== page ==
Bones clue to 'lost' Viking army which made England
A lost Viking army which was a "key part" of the creation of England may have been identified by archaeologists.
More than 250 skeletons found at St Wystan's church, Repton, Derbyshire, have been dated to the 9th Century.
Chronicles state a "large heathen army" began to hack its way across England in AD866, toppling Anglo-Saxon kings until being halted by Alfred the Great.
Cat Jarman from the University of Bristol said: "This army had left almost no trace, but maybe here it is."
In AD866 the Vikings went from ferocious raiders to an invading force - the Viking Great Army had arrived.
Ms Jarman, from the department of Anthropology and Archaeology, said: "This was a key part in the story of how England was made.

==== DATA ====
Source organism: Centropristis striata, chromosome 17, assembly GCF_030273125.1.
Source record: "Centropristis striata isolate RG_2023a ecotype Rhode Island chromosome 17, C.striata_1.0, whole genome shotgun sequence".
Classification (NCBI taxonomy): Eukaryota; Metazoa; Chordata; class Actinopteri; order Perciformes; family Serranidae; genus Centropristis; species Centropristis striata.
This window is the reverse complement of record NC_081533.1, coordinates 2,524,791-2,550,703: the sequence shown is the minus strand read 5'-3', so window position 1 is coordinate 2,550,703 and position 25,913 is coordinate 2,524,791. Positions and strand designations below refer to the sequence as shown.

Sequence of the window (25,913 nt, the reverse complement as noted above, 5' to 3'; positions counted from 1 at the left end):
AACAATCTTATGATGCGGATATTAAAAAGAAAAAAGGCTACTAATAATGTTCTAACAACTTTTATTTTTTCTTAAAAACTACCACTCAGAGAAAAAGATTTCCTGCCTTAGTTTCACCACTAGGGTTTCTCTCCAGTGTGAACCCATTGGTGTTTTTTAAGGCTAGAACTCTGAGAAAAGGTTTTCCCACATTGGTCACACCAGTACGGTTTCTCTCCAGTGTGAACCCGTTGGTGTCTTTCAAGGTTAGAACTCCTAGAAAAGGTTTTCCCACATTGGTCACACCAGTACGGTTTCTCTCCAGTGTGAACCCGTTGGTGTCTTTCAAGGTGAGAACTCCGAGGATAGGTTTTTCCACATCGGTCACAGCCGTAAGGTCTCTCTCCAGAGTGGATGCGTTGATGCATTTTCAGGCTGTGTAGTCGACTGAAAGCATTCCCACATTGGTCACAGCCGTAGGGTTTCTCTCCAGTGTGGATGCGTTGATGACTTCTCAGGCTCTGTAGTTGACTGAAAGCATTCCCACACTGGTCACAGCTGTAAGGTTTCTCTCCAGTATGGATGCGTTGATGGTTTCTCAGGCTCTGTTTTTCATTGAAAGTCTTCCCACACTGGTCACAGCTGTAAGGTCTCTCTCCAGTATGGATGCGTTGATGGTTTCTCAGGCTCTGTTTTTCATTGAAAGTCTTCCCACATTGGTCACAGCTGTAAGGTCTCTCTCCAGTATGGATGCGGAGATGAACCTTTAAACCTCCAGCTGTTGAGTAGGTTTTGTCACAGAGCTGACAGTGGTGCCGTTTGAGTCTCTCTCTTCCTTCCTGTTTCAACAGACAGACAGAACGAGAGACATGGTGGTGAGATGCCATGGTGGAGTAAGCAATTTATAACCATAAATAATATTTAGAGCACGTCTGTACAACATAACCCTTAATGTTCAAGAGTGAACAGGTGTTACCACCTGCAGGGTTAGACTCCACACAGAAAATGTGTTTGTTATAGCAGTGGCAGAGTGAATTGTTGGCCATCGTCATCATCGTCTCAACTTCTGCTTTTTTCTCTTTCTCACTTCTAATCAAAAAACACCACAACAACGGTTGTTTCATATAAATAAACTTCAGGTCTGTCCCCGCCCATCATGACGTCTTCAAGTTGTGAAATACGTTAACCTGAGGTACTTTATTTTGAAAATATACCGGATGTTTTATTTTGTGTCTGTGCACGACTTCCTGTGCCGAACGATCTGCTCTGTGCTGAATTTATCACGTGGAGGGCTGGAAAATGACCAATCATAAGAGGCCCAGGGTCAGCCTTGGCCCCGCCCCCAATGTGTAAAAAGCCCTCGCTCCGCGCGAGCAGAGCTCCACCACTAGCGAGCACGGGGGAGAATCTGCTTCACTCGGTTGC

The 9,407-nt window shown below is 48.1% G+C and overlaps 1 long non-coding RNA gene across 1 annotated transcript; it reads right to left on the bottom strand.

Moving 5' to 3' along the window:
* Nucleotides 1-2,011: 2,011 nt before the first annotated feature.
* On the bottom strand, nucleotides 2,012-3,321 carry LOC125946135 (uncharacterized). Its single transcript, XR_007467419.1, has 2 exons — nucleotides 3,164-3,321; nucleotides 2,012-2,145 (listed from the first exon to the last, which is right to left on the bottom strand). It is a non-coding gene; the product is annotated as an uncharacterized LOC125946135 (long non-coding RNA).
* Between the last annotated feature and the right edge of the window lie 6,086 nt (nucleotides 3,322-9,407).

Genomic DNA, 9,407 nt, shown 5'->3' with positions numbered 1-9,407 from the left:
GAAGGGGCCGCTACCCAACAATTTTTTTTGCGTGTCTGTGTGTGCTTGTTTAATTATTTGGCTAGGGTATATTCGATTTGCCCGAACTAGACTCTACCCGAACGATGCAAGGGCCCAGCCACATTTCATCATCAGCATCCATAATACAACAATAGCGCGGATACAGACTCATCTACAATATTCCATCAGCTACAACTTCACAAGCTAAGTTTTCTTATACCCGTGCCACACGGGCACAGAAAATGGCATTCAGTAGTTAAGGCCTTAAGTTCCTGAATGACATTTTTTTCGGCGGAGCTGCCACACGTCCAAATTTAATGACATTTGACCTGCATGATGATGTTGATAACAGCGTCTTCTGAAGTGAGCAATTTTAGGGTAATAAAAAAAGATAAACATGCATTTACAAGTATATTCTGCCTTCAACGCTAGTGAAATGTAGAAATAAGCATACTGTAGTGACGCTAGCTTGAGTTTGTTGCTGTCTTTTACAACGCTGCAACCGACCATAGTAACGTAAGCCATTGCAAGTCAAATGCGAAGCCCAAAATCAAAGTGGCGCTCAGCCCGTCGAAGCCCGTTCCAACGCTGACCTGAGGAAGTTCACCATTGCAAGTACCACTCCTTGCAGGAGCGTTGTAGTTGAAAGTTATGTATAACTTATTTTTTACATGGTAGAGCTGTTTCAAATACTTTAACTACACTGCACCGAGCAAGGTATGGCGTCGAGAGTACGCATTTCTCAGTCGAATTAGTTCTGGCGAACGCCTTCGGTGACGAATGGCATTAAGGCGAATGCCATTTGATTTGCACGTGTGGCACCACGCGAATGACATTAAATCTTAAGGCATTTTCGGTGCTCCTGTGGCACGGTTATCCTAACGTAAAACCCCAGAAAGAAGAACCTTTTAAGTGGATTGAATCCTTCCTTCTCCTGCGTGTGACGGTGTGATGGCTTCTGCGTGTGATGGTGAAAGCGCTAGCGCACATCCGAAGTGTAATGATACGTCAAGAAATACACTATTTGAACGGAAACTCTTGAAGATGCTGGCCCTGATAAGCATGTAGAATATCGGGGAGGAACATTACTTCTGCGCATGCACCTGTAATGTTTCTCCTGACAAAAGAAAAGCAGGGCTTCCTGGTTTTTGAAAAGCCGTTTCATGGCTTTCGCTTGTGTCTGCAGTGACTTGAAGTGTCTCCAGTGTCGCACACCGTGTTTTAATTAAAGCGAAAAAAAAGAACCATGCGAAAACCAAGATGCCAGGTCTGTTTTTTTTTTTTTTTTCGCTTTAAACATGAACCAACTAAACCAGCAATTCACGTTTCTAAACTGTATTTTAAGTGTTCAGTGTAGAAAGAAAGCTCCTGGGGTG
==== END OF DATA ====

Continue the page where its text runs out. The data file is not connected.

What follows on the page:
"The defeat of Anglo-Saxon kingdoms, the creation of a Viking state and Alfred's reaction to it were all major parts of this. Its echoes are still felt today.
"But because of the lack of physical evidence it has not been given the attention it deserves."
The Viking army was believed to have wintered at Repton in AD873 but the evidence did not add up.
A mysterious mound in St Wystan's church yard excavated in the 1970s and 80s contained the remains of at least 264 people.
But nearly 20% were women and there were few signs of battle injuries.
Carbon dating showed bones dating from the 200 years previous to the Viking invasion.
Ms Jarman said: "We found the carbon dating had been thrown out by those individuals having a diet high in seafood.
"Once adjusted, the dates matched the records.
"And a new analysis of the bones... showed traumatic injury, while the role of women in Viking armies is better understood."
Other graves with probable Viking links were investigated, and one may contain sacrificial victims.
Four children, aged eight to 18, were buried near the mass grave and at least two have signs of traumatic injury.
Ms Jarman said it "parallels accounts of sacrificial killings to accompany Viking dead".